A Day in the Life of Fundamentals
So my Beatles book finally arrived last week. I am a kid in a candy store. It’s actually divided into 4 sections. Section 4 is about the actual production, but the first three sections(342 pages) are all about Abbey Road and the equipment used. The detail is freakish. The only thing that could top this book is if I could walk through the studios and talk with the engineers. Going through this book has got me thinking about some things.
The photo here is of an EMI REDD.37 console which was the same type of console the Beatles recorded their first album and much of their second with. They also used a console very similar to this, the EMI REDD.51, but I couldn’t find any photos of that one.
The REDD.51 is where we most likely get the term “plugin” as there was no built-in EQ on the console. Instead there were EQ Plugins that the engineer could use, and there were a couple types he could choose. The plugins literally “plugged” into the console for use. The interesting thing about these EQ plugins is that they were very limited in what they could do. They only had a boost and cut for treble and bass on each channel. No mid frequencies. No sweepable parametric. Treble. Bass. That’s all. The “Classic” EQ plugin bass and treble were shelfs at 100 Hz and 10 kHz. The Beatles typically used the “Pop” EQ plugin which had bass control identical to the “Classic”. The treble control, however, was a shelving EQ centered at 10 kHz when cutting, but a peak EQ centered at 5 kHz when boosting. This type of EQ is the same as the Pultec used in the states.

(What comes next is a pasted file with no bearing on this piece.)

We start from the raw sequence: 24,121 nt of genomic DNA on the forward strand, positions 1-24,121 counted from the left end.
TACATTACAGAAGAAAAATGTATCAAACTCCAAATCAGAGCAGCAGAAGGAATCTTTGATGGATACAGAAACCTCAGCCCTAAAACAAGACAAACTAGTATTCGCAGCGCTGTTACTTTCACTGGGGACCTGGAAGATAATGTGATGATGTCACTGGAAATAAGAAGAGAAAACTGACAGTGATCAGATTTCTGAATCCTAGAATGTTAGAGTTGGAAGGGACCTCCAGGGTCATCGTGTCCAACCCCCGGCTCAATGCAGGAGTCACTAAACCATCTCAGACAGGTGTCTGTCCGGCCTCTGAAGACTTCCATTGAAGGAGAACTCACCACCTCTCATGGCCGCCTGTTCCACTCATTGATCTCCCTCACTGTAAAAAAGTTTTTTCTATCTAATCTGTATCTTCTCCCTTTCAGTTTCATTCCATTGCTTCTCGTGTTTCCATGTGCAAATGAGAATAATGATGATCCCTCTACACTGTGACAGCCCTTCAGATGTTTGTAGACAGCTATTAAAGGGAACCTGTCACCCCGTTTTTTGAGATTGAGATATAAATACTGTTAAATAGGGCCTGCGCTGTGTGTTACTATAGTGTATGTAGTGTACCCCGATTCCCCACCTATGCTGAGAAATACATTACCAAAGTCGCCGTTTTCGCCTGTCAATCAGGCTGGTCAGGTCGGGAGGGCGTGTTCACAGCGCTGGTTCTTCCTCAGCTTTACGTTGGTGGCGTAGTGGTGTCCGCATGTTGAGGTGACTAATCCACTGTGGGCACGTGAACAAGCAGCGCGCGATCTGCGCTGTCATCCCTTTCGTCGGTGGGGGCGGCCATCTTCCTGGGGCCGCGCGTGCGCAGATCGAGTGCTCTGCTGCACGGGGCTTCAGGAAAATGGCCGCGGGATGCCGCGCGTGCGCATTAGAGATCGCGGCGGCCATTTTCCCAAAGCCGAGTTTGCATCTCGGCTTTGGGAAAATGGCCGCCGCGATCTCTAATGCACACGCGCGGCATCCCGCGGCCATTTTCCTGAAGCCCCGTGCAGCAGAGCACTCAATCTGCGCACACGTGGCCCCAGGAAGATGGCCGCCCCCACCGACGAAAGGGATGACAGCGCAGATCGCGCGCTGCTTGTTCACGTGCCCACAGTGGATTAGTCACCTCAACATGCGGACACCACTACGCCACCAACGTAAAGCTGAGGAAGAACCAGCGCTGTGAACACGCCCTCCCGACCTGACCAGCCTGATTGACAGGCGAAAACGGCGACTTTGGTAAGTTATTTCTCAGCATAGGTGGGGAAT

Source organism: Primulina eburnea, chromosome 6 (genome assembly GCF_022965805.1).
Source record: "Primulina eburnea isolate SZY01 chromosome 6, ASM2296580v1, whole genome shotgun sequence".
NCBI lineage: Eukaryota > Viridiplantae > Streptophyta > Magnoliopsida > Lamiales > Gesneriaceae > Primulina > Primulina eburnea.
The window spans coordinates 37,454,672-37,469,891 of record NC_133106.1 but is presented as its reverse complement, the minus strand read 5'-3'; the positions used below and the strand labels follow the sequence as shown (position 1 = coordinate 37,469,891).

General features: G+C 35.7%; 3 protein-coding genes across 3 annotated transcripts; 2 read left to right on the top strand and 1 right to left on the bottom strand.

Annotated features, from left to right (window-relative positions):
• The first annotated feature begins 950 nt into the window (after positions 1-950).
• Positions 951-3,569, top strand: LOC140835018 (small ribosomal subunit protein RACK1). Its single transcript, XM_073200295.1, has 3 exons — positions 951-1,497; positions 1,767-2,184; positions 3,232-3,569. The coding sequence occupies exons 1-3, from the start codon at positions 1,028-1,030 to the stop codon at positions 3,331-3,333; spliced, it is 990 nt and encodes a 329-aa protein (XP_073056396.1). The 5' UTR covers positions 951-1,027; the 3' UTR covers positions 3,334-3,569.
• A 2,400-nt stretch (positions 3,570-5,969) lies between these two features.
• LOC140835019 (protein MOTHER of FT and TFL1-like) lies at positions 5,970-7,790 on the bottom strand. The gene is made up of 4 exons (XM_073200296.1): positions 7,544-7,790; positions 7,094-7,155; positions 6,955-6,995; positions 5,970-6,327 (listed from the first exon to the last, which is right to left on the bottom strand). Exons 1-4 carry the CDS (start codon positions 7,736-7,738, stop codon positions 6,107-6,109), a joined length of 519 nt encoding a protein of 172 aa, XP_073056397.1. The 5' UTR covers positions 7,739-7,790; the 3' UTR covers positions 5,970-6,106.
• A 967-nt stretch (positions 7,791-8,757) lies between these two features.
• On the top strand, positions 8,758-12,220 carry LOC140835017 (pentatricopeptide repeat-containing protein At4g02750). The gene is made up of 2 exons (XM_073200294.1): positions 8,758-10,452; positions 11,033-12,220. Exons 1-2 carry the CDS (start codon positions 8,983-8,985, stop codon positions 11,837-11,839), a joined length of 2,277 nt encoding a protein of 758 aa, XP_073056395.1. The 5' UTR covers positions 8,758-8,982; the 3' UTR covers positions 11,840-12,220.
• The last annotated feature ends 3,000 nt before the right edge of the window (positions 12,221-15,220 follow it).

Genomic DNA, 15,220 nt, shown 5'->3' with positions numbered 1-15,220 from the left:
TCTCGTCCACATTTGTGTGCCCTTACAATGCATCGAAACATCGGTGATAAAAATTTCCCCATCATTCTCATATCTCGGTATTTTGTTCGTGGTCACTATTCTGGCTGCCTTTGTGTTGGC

Can you imagine if all you had on your console EQ was a 100 Hz shelf and a 10 kHz shelf? It’s hard for me to imagine what I would do if that was all I had to work with a vocal. Yet, those records all sound great. Of course the equipment the Beatles had was still amazing despite any limitations, but I think the quality of those records was more a testament to the time and focus put on getting great sounds before the tape rolled. There are a lot of toys in the audio world these days, but at the end of the day it still always comes back to fundamentals of mic placement, talented musicians, and great songs and arrangements.